After the final ascent, we end up in the coffee plantation with its many, many coffee bushes producing some of the best coffee in the world. We travel through the plantation and up a small hill to arrive at RVCV and the small local village that surrounds it. Inside the gates, there are many patients waiting to be see already and, of course, Katie has everything incredibly well organized for us. We have two pediatric examination rooms, two adult examination rooms, a room for our pharmacy and Dan and I have the loveliest spot in the back to sit waiting to discuss cases. One of best things about our day at RVCV, though, is the lunch. The Village has many long term volunteers who all eat their meals together in the dining building that are all cooked fresh by the mamas. It is easily one of our best meals of the trip save for perhaps Gibb’s Farm. Our lunch today happened to be BLTs with homemade rolls, bacon (of course), cheese, tomato, salad, fruit and scrumptious cookies for dessert. I think everyone was incredibly satisfied after that meal – I know that I was.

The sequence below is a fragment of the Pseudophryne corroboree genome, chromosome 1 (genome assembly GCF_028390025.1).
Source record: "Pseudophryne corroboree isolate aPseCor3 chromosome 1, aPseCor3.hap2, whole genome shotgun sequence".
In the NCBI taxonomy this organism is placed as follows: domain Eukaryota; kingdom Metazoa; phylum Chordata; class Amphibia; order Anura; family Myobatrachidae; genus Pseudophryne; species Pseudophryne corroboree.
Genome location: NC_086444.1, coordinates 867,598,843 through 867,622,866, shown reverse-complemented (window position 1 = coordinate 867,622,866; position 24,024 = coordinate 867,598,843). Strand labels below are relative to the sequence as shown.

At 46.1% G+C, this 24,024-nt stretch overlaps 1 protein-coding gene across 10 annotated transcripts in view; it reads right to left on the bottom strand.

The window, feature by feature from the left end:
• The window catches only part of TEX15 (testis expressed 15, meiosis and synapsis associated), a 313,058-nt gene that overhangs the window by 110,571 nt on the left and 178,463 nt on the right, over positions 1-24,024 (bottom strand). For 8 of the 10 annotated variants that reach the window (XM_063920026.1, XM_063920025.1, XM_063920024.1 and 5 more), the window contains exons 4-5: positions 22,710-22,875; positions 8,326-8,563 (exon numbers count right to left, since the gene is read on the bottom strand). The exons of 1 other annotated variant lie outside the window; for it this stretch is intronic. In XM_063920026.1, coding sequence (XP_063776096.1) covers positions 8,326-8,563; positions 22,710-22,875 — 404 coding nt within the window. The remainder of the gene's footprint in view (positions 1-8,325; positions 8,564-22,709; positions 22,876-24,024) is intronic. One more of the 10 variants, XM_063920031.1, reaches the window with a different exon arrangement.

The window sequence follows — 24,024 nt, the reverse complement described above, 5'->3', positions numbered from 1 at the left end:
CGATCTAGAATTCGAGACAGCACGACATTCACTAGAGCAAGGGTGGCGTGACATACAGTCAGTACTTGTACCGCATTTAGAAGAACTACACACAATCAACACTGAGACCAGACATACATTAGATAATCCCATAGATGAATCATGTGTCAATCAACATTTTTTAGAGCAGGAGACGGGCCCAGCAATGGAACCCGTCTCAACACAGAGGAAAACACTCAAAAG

One of the other programs run by the Tanzanian Children’s Fund is their microfinance and business development that is provided for the surrounding community. One of these groups, the Rift Valley Women’s Group, have been very successful in producing many handmade items from clothing to bags to jewelry that are now being sold in many of the lodges around Northern Tanzania. There is also a small duka, or store, on campus that we always visit now after lunch and there are amazing items that can be purchased, all made by women of the local community. Not only are supporting this incredibly worthy cause, but you are also bringing home a unique and beautiful creation by this remarkable group.
Before coming to RVCV today, there had been some concern about us being permitted to visit as it was anticipated that they would be securing the village in light of the Covid-19 situation. We were thankful to have been able to see our patients there, though upon our departure, Swedi, one of our translators who grew up there and was residing there as the colleges were closed, informed us that he would not be able to join us for the remaining two days of mobile clinic due to their concern and the fact that they would likely be shutting down travel into and out of the village the following day. Though we would miss his help dearly, we certainly understood the reason.